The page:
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Robin Rendle:

  1. I’ve always seen the browser as a printing press.
  2. Because of that, I’ve always seen myself as a publisher first and then everything else second.

This, particularly the second point. I’ve seen myself as a publisher for a long time now as well, with all the books and language charts and magazines and even the art. And the web makes publishing so, so easy. It’s magical. Instant worldwide distribution. (Well, instant for the digital things I make.)

His first point has stuck with me as well — I’ve tended to think of my site mostly as a place to publish PDFs and EPUBs and images and other files I’ve made, but I like the idea of the web as the actual delivery mechanism, for more than just blog posts. This isn’t a new idea, of course; it’s just something I haven’t been thinking about as much till now. I’m looking over the type of things I’ve made — books, languages charts, etc. — and thinking what it would be like if the end product were a web page instead of a PDF or an EPUB. And of course nowadays I’m using HTML/CSS as the source for all three main formats for books (web, EPUB, PDF), so it doesn’t necessarily have to be either/or.

Anyway, nothing specific in mind yet. We’ll see what comes of it.

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I’m getting a bit of a nostalgia kick reading through the Standard Ebooks process. I haven’t made anything with them (though they do good work and I’m reading two of their editions right now), but years ago — in a former life, it seems — I used to make ebook editions of old books.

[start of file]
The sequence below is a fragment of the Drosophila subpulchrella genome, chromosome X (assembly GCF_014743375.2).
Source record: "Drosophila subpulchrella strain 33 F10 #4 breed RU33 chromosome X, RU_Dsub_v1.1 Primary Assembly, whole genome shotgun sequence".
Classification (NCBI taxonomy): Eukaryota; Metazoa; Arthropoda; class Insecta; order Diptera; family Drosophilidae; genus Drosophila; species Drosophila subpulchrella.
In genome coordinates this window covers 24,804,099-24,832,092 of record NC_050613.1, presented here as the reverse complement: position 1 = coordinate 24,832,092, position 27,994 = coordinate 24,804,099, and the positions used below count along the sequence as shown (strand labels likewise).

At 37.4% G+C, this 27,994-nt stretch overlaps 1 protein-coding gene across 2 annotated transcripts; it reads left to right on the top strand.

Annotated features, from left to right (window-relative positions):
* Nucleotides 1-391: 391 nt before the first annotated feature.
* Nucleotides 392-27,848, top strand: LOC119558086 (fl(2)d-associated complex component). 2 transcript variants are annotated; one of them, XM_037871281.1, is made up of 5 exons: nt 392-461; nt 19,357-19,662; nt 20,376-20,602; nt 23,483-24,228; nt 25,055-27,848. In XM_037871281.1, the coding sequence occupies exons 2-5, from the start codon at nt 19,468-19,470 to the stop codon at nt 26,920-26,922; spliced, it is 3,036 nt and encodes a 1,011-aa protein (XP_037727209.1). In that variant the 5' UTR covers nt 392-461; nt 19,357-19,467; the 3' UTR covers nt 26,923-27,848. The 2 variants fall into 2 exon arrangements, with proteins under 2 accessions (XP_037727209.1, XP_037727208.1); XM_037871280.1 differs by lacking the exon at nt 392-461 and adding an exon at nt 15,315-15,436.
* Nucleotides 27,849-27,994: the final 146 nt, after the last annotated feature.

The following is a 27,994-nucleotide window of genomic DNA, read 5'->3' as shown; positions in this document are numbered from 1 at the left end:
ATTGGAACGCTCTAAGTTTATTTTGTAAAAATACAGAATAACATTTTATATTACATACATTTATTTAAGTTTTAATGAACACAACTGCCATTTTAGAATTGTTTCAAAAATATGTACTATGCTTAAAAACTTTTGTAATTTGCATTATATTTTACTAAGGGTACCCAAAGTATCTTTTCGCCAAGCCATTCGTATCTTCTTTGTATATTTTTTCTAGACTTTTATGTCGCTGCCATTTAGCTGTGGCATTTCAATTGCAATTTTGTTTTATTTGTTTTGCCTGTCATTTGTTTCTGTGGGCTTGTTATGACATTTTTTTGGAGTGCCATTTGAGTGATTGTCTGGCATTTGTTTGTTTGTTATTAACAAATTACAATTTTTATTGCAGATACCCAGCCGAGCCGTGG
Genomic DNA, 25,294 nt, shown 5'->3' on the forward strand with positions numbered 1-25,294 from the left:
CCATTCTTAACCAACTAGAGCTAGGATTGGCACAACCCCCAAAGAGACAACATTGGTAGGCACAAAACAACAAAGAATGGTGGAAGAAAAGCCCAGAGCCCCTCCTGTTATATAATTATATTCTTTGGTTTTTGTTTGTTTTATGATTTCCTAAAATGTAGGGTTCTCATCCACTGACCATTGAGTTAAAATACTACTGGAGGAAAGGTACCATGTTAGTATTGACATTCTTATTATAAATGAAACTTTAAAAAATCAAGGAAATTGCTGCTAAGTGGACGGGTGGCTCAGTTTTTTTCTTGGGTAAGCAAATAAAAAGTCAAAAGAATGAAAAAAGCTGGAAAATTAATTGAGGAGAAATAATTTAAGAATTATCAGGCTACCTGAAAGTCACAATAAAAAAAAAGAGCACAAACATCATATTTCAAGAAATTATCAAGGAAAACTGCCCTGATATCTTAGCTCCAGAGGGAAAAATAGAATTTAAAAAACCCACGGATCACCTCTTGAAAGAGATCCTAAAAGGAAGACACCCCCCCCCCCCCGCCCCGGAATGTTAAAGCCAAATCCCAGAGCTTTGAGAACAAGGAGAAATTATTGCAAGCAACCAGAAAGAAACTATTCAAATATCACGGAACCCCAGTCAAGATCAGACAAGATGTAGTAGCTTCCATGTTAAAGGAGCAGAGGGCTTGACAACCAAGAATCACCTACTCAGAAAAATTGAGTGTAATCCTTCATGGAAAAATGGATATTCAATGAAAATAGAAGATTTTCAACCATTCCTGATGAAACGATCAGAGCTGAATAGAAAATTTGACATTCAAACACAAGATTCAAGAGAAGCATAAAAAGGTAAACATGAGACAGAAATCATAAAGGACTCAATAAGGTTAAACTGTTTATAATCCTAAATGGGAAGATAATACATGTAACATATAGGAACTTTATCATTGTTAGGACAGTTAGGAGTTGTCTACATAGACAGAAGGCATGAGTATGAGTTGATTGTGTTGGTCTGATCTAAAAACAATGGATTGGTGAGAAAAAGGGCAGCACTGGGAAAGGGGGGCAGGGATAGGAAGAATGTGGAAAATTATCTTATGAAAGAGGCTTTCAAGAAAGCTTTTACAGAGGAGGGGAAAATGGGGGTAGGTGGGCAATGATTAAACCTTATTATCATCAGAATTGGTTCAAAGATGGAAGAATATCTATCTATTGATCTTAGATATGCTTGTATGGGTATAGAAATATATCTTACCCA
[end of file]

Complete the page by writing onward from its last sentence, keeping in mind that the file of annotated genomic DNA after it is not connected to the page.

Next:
As far as I can tell, the first ebook I made was Chesterton’s The Ball and the Cross, which I typed up by hand and posted to Project Gutenberg. Around that time I worked on a handful of other books for PG, including Henry Sweet’s An Icelandic Primer, which was much more involved (Old Icelandic characters, tables, etc.) and incredibly fun.

After that I worked on several more books as part of the Mormon Texts Project and also started making EPUB and Kindle editions of other books (like the 1812/1815 edition of Grimms’ fairy tales and George MacDonald’s The Light Princess). Those were quite fun, too.

Somewhere around five or so years ago I stopped, partly from working on other things, partly from repetitive strain injuries. (Even with Vim macros to help, there’s still a multitude of repetitive keystrokes in cleaning up texts, at least for me.) With reading about Standard Ebooks and writing this post, though, I’m tempted to get back into it. I built Fledge years ago as an attempt to script away more of the repetitive work, and I suspect wiser use of both it and Vim might be enough to minimize the RSI.

On a related note, I’ve been wanting to rewrite md2epub. It’s a decent-enough Python script that takes Markdown files and turns them into an EPUB, and it’s worked well. But it’s an old codebase, and I don’t like the name anymore, and it could be faster, and I have a few ideas on how to make it more ergonomic, so I’m planning to dub it Caxton and rewrite it in Go or Rust. (Primarily so I’ll have an easier way to make EPUB editions of my fiction.) This part is the most likely to actually happen, I think.

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I’ve enjoyed Anne Trubek’s Notes from a Small Press newsletter. Recommended if you’re interested in books and publishing.

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Fascinating chart showing the imprints and other divisions of the Big Five U.S. publishers (Penguin Random House, HarperCollins, Macmillan, Simon & Schuster, and Hachette).

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Quick update: In my limited free time, I’ve been working on some exciting new publishing projects that I should be able to release next month. I can’t say more about them right now, but they’re coming.

Also, I’ve found that while school does take up a lot of time, I function best if I keep a few side projects going, no matter how slowly. (Initially I thought I’d put all the side projects on hold until I finish the master’s.)

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